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A Perfect Murder reviewed
by Karen Nicholson in The Isle of
Wight County Press 17/10/03
(reproduced by kind permission
of the Isle of Wight County Press)
A Perfect Murder was perfectly executed by Cowes Amateur Operatic
and Dramatic Society on its opening night at Trinity Theatre,
Cowes, last week. A performance of professional standard was
enjoyed by a disappointingly small house for this fast-paced
thriller, which had as many twists as the life of Jeffrey Archer
on whose original story it is based.
Starting with a confession of murder and so looking like a
whodunit in reverse, this clever story keeps you guessing right
the totally unexpected denouement.
Under the direction of Jane Maclean, all this was played with
such verve that if there had been any justice, CAODS would have
been performing to a full house every night.
The plot revolves around the murder of good time girl Carla
Moorland in her Pimlico flat. The victim is late but definitely
not lamented by self-confessed murderer John Hoskins (Paul Stevens)
the mid-life crisis husband who had struck her down after falling
into her clutches as a diversion from his monotonous life and
Paul Stevens struck just the right balance between no pity for
Carla and much pity for himself to ensure we had no sympathy
for him at all.
Instead he had us shifting uncomfortably in our seats as he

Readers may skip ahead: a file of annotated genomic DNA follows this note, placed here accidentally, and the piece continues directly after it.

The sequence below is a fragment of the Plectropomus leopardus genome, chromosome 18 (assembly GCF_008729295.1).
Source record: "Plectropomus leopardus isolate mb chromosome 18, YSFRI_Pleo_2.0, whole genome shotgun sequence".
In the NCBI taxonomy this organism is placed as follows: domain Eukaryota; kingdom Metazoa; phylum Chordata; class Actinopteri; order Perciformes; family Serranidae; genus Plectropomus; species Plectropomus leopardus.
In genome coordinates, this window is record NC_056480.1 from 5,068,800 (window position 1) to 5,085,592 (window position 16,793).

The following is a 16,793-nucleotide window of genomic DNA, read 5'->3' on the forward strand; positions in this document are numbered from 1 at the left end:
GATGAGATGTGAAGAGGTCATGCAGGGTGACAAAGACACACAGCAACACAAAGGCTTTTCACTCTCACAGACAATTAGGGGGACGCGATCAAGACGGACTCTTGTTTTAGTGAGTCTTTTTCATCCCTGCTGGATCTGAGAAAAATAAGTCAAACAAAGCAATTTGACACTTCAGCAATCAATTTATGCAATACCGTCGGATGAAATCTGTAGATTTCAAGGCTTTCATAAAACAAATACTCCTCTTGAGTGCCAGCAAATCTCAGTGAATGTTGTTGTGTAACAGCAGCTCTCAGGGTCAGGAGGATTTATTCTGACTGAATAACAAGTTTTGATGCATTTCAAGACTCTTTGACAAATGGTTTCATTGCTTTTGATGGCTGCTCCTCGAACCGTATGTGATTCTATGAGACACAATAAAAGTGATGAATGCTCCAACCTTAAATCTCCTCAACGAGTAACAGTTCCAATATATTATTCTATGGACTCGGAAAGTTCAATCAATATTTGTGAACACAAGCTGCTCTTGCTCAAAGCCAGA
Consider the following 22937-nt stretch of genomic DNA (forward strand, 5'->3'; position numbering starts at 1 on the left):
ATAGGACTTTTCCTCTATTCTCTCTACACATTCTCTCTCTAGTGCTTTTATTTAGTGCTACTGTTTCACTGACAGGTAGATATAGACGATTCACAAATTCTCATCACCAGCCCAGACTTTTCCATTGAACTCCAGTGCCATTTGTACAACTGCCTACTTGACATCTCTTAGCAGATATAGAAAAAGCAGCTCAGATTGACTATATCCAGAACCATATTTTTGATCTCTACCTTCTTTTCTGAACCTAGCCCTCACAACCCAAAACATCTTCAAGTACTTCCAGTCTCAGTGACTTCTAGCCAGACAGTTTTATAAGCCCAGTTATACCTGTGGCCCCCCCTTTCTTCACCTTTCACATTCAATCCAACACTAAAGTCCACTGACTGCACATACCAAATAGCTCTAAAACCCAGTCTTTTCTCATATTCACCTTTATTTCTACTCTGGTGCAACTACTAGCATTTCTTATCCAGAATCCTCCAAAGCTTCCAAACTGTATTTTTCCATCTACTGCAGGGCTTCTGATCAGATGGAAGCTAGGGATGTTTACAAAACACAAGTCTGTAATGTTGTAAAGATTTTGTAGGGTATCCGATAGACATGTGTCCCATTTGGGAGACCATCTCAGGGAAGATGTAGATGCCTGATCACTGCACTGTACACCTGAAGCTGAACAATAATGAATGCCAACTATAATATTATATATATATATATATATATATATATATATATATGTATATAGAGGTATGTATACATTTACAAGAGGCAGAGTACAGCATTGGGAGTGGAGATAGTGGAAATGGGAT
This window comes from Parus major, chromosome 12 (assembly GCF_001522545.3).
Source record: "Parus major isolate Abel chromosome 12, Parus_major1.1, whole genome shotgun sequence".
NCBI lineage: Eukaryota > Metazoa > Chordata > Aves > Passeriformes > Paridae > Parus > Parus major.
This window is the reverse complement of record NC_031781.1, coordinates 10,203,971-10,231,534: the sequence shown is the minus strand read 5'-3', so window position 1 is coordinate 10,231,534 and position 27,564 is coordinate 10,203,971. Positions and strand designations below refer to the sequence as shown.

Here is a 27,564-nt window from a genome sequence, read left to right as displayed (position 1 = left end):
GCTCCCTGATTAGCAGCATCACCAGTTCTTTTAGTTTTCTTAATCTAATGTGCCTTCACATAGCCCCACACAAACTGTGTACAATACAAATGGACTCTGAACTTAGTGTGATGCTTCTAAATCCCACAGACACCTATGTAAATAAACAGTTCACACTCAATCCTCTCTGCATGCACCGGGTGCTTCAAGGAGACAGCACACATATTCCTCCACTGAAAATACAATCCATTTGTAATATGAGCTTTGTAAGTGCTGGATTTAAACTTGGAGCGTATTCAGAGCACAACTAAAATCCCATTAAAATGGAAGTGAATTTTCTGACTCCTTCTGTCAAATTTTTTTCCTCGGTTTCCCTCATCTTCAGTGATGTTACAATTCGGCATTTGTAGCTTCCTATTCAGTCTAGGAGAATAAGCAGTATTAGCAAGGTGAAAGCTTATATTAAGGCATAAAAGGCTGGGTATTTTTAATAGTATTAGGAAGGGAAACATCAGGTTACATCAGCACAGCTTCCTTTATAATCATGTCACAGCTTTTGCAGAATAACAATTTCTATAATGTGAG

plotted with his wife about putting an innocent man behind bars
for the crime.
Carole French's portrayal of his wife, Elizabeth, was intriguing.
Her blend of fire and ice lifted her away from the stereotype
of the bossy, frigid,
middle class wife, hinting at depths of past hurt that had made her in
to the person
she had regrettably become.
I could have cheered at her clever ploy that ensured that her
passionless drip of a husband would never stray again, although
I doubt if he was ever worth keeping.
Tony Wheeler as investigating officer, Dl Simmons, was a dopplegangerof
actor David Jason so his character strongly reminded me of TV
detective Jack Frost, right from the moment when he had us in
stitches about trying to smoke in a no-smoking office.
Blending a hard head with humour, Tony looked the part and was
totally convincing in this role that could have been written
for him. TV directors take note.
A Perfect Murder is a demanding play to stage as it calls for
three distinct and detailed sets -the Hoskins's living room in
Surrey, the detective's office in Belgravia and then a courtroom
at the Old Bailey. CAODS cleverly got round this by splitting
the stage in two, with lighting directing our eyes to where we
should look next. It is a tribute to the company that they managed
to confidently portray a murder trial in a courtroom, complete
with counsel, court clerk, judge, defendant and witnesses within
just over half of the stage and no one knocked anything over.
All this and they plugged a video in too to show us a tape that
was to prove incriminating for one mem- ber of the cast and was
just one of the many surprises in this excellent show.